Posted in education, mastery based learning, physical education, standards-based grading, teaching, Uncategorized

Three components of Mastery-Based Learning: Learning Targets

The three components of a mastery-based lesson are learning targets, assessment and feedback. In this post, we will discuss “Learning Targets”.

  • Learning targets  focus on content or skills that are derived from the benchmarks and standards that the students must learn.
  • Students must demonstrate mastery of the learning targets before moving on.
  • “I CAN” statements, using a depth of knowledge verb, followed by the indicator that is derived from the standard the lesson is focused around.
  • Students should always know the learning target for the day, as well as the different levels, so they know the next level to strive for, and also you meet the different learning abilities.
    • Again, ES (exceeding), MS (meeting), PS (progressing), LP (limited progress)

For example: The pictures using the word “execute” can be explained as follows:

Grade 7:

Standard/Indicator: Performs the following offensive skills with defensive pressure: pivot, give and go, and fakes. (S1.M7.7)

Learning Target:

MS- I can execute at least two of the following offensive tactics to create open space without the ball: pivots, use a variety of passes, and give-and-go.

ES- (when the meet goal, this is the next step): I can critique my team on our ability to maintain open space.

PS- (still working towards goal): I can create open space by staying spread on offense.


** As you can see, PS is a simple task where you are just looking for the student to stay spread on offense (this would be the beginning step to teaching them to stay away from defense in order to start making offensive moves). MS is the goal and we are looking for the students to be able to make the passes and get away from the defense. Once this is met, they move on to ES where they can now critique their teammates and draw out plays. They may record using an iPad and “coach” their team as an example of evidence. **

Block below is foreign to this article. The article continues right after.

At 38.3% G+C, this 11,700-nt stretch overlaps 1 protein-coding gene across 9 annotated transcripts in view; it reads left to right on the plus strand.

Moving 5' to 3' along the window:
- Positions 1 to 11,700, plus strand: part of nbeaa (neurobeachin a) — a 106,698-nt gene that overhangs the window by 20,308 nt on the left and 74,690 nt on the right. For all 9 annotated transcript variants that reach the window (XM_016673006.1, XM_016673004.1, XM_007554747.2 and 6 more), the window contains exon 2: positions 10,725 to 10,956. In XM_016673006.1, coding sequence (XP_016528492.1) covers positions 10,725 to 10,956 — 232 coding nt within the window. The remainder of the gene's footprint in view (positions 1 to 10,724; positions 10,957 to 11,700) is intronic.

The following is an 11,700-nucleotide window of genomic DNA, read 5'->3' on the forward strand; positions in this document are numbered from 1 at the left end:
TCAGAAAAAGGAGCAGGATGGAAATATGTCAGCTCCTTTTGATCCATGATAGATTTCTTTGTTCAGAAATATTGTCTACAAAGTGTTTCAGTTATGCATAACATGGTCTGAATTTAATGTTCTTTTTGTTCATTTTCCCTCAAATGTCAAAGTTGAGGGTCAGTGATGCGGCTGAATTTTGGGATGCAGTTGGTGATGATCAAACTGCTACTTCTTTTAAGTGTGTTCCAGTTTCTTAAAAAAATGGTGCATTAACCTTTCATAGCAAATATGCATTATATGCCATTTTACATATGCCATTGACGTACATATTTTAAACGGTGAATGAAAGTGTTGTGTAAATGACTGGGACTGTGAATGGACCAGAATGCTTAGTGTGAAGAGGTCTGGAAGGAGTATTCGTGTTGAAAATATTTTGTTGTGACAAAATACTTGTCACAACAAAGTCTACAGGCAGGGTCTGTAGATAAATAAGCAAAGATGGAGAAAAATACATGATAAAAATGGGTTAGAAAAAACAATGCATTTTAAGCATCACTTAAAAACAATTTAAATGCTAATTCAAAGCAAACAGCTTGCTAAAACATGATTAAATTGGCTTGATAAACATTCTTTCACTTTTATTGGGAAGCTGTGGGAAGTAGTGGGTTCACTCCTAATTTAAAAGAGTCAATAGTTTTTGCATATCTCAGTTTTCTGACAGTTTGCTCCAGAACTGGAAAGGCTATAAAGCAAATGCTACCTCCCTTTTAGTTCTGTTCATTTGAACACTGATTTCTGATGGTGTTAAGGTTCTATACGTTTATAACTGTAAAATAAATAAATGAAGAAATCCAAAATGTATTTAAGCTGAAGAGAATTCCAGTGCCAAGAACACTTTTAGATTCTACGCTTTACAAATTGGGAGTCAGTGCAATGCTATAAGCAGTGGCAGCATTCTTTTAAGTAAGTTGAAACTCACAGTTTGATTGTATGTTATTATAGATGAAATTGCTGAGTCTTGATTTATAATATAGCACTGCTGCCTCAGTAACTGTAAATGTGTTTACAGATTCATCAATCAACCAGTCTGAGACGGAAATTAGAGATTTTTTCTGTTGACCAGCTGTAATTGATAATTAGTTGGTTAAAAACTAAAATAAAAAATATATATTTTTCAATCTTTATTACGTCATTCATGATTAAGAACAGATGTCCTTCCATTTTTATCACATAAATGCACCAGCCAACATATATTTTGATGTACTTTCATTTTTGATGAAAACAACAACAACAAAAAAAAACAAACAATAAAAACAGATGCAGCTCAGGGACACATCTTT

Always make sure to discuss the learning target in the beginning of class (have the students discuss with each other first) and then the student’s progress at the end of class. I will show our trackers in a later post.

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Things to think about when creating the lesson or learning target:

Take the standard and create your lesson around the standard. There are no more “Soccer” units- it becomes “Striking” So instead of saying “Today we are going to be playing soccer today…” You would have a student state the learning target which would say “I can demonstrate how to lead my partner with a pass.” You can still play soccer, but the focus becomes the standard or concept it works on, not the actually game.

Thoughts to ask yourself….

  • What are you going to be teaching?
  • How does it align to outcome of your curriculum?
  • What is meaningful and relevant to the lives of students?
  • What standard being measured?

Then create a learning target. Does the learning target align with the standard? Is the learning target followed by a measurable verb (with a depth of knowledge level that challenges your students?)

What will the lesson look like?

– Reinforce prior learning, but the focus is on the new learning.

How will you assess the lesson? Is your assessment aligned with your learning target?

– Take the LT and create a rubric that students can assess their progress on (remember to have the different levels of “ES/MS/PS/LP”).

ShapeAmerica National Standards in “I Can” statements

Standard 1: I can critique my motor skills..

Standard 2: I can create movement strategies.

Standard 3: I can explain how to stay fit, while exercising regularly.

Standard 4: I can demonstrate how to play fairly.

Standard 5: I can show personal value for physical activity, fitness, & health.


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